in which I attempt to be a rockstar teacher librarian :)

From “Minors and Internet Interactivity: An Interpretation of the Library Bill of Rights” – ALA

“Prohibiting children and young adults from using social networking sites does not teach safe behavior and leaves youth without the necessary knowledge and skills to protect their privacy or engage in responsible speech.  Instead of restricting or denying access to the Internet, librarians and teachers should educate minors to participate responsibly, ethically, and safely.”

This statement, I feel, was the clearest and most undramatic that emerged from this week’s IST 611 readings. I particularly appreciate the effort ALA makes to ensure that their guidelines and suggestions apply to librarians and teachers while preserving the right of parents to make the best choice for their child.

One of the questions posed to use this week is:
How important should / will the teacher-librarian be in providing the additional educational component required of CIPA?

The educational component referred to is as such, “The Protecting Children in the 21st Century Act directs E-rate applicants to also certify that their CIPA-required Internet safety policies provide for the education of students regarding appropriate online behavior including interacting with other individuals on social networking websites and in chat rooms, and regarding cyberbullying awareness and response.” More information on this revision is available via the Federal Communication Commission 11-125 Report.

What do I conclude based on the above two readings (and numerous others which I shan’t direct you to)? Not only should we be educating our students, as school librarians, in how to act and conduct ourselves on social media, social networks, chat rooms, and other corners of the wide Internet space, but we must do so.

Classroom teachers are often strapped to get through the curriculum within the school year. The additional burden of the Common Core standards implementation is time-consuming and most likely to be a long process for many teachers. In the meantime, and continuing through, we have an opportunity to teach students (as demanded above) in conjunction with our belief in intellectual freedom, our knowledge of information fluency skills and societal demands upon today’s students, and the immediacy with which we must approach our students and begin teaching not only appropriate behavior, but appropriate and useful applications.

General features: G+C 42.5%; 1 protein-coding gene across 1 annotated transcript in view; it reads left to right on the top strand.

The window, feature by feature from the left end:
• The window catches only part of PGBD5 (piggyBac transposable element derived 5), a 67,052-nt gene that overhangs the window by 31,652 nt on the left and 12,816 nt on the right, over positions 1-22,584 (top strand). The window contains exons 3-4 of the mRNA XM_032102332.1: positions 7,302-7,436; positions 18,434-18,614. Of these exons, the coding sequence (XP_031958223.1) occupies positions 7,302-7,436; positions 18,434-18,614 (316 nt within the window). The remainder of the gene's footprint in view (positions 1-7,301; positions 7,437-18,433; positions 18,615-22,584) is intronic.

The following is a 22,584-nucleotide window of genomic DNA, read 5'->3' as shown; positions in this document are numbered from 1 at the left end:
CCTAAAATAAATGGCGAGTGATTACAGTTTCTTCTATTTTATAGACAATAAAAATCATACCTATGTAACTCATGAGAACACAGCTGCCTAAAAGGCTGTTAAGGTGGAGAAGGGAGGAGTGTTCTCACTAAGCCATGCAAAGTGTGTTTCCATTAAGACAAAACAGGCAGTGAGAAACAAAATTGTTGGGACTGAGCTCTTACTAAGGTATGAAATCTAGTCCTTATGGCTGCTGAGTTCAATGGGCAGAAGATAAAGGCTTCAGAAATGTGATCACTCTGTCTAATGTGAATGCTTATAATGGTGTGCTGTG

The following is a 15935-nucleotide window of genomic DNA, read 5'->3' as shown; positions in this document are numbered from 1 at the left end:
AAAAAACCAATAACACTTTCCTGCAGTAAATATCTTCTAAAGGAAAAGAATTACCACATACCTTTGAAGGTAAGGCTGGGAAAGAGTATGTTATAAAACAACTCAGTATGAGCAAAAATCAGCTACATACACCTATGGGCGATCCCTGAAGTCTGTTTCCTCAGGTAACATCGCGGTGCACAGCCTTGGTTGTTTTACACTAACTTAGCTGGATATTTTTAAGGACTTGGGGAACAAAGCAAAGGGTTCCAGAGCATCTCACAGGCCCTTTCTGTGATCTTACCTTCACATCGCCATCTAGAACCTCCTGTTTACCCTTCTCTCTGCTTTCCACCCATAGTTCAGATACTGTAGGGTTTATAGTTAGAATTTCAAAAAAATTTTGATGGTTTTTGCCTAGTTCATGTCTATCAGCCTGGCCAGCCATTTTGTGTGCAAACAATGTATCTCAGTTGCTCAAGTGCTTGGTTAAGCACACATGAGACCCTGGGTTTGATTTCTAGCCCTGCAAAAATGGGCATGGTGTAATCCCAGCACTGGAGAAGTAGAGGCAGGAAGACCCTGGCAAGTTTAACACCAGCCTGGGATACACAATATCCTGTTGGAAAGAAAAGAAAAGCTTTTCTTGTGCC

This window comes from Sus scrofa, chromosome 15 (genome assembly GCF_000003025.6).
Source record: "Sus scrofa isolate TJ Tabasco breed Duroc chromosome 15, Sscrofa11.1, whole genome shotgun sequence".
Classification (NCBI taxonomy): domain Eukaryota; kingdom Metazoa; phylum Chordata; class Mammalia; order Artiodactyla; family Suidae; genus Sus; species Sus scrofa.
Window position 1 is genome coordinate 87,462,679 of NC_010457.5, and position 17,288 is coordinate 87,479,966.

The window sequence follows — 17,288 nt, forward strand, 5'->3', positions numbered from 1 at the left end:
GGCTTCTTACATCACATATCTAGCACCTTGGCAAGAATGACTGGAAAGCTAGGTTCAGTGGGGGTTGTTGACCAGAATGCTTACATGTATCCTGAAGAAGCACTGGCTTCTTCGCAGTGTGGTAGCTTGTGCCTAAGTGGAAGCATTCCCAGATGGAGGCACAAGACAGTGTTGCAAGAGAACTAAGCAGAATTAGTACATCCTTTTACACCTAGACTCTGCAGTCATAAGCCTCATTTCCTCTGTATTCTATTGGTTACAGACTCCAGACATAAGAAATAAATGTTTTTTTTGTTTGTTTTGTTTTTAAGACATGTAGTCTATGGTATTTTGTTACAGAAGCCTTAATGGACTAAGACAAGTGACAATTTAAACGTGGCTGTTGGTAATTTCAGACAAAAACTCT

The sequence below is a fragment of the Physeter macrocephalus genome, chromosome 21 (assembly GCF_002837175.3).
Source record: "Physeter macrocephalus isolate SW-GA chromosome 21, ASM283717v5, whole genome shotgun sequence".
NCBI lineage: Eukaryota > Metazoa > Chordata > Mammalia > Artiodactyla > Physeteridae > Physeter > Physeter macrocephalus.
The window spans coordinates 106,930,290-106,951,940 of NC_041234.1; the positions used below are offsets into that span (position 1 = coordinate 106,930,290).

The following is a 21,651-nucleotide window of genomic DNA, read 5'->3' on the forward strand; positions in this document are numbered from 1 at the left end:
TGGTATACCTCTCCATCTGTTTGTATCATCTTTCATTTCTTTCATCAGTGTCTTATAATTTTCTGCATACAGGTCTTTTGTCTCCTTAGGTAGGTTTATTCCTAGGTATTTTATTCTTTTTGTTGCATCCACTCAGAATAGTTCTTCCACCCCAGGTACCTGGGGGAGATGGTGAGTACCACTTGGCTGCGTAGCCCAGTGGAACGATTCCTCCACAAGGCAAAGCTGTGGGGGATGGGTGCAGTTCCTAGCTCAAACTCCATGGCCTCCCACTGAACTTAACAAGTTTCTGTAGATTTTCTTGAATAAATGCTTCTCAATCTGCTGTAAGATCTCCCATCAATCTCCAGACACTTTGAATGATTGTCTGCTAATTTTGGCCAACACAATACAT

What do you think? Do we have time in our school day to accomplish this? Will we be supported if we do? I, personally, think we’re in a great position to take on this role – assuming we find the time to do so.

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Comments on: "Intellectual Freedom & Online Safety" (2)

  1. An excellent choice of quote to begin with. You’re right, it does sum up the issue clearly and with a minimum of drama. There can be a lot of drama around this issue, eh? You made a valid point, too, about taking the time to teach about internet safety. I can see many teachers claiming that their teaching plates are full, and pushing this responsibility more onto the school librarian. Which is fine, it fits well with our role, as long as there is school wide consistency and buy-in and the librarian isn’t trying to address a complex issue alone in a vacuum.

  2. Marilyn Arnone said:

    I agree that school librarians are in a perfect position to take this on this role. It is not something that is taught in a single lesson or unit but rather as a weaving thread throughout all projects where there is an opportunity to evaluate resources. And Milly’s response brings up the important point of “buy-in” and consistency within the school community in how to handle issues related to appropriateness of sites and/or student behavior.

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